Greek bus hijackers want $1 million and plane
ATHENS - Two foreign gunmen, who hijacked a Greek bus with 26 passengers on Wednesday, have demanded a $1 million ransom and a plane out of the country.
Some Greek media quoted the Albanian ambassador as saying the hijackers "may be Albanian," but there was no confirmation.
Hundreds of thousands of Albanians live in Greece, many came from the neighboring country to help with construction work for last August's Athens Olympics.
About five hours after the 6:00 a.m. hijack, five hostages -- three women and two men -- were freed by the gunmen. Several hours later, two more hostages, a man and a woman, were released leaving 19 hostages aboard.
As the standoff gripped the nation, Prime Minister Costas Karamanlis postponed his departure for a European Union summit in Brussels by one day until Thursday. EU leaders will discuss starting entry talks for Greece's old foe Turkey. "The figure of $1 million (ransom) has been mentioned in negotiations with the hijackers but they have given no other details regarding where they want to go to," a senior police official told Reuters.
The original driver, a ticket collector and a woman passenger managed to escape from the bus in the first seconds of the hijack when shots were fired during the takeover.
"They want a police bus to leave from in front of our bus, as well as a driver to take them to the airport," Matara said.
"As soon as the driver comes, they will release all women. At the airport, they want a plane to take them to Russia, and then they will release the rest of the hostages."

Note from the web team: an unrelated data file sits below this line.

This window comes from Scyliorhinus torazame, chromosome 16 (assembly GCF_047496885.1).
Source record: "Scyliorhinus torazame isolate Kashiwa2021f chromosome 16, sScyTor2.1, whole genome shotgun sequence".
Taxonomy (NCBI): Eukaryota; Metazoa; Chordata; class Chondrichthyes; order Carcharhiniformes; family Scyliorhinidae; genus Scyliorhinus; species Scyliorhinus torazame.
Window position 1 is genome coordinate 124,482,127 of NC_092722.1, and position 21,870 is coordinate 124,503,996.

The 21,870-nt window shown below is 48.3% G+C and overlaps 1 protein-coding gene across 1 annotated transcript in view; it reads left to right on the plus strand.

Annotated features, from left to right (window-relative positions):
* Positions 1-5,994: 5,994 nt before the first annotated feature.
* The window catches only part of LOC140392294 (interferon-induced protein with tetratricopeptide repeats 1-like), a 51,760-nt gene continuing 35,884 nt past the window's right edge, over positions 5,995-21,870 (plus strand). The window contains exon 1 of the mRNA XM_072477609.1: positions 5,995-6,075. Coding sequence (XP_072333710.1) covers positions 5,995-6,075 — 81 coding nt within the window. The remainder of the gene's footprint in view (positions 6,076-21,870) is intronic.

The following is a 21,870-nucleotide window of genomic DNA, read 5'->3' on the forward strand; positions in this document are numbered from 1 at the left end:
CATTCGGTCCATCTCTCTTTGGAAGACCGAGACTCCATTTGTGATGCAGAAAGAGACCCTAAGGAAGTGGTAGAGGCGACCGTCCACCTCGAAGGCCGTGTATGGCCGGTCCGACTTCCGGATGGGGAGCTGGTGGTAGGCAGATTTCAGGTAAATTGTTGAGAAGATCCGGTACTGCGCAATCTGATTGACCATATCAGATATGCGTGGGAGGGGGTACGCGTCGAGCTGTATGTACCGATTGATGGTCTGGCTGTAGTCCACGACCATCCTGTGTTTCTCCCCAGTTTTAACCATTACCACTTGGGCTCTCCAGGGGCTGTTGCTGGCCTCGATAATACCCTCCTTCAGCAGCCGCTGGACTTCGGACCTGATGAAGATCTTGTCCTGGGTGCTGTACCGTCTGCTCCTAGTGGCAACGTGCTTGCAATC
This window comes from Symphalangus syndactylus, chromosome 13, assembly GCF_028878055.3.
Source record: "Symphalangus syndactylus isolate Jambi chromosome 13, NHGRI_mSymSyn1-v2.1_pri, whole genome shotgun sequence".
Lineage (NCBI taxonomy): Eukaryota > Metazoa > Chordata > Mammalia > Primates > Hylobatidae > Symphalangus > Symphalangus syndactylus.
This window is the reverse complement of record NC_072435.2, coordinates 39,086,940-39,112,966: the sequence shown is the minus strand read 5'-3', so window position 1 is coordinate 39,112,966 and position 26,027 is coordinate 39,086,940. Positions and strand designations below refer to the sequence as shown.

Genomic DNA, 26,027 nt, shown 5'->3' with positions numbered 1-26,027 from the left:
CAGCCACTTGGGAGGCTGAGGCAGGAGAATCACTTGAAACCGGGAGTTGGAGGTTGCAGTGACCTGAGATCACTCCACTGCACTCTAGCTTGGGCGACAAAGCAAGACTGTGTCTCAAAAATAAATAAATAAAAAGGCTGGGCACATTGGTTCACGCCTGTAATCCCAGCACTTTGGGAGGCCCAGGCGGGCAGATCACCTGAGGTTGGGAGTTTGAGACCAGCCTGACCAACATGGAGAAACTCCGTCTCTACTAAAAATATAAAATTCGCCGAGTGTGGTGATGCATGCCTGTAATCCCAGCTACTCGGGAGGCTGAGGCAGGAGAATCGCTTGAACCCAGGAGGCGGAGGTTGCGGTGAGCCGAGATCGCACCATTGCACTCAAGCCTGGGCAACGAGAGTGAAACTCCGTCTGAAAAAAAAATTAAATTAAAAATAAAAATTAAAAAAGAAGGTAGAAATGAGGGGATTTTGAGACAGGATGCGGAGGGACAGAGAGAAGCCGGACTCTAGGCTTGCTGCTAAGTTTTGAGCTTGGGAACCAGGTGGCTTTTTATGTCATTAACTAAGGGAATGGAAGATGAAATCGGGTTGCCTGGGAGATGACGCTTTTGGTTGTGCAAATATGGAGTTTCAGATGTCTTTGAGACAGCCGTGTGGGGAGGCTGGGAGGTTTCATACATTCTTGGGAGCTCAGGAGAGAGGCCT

"I don't care what they are or who they are. I want them to release my wife," said an elderly man who was among dozens of relatives of hostages who rushed to the scene.
"She told me she is fine and things are quiet on the bus but she sounded terrified."
There have been no reports of injuries, but live television showed one gunman approaching the front of the bus and firing off two warning shots.
The curtains in the bus windows were closed, blocking views inside, and a police helicopter hovered above. Television pictures had earlier shown one man carrying a rifle and standing inside the bus near the front seats.
This is the first such incident since a November 2000 hijack of a bus carrying 35 Japanese tourists who were taken hostage by a man who surrendered to a TV talk show host after a 9 hour standoff. Previous hijackings, some involving Albanians, occurred in 1999.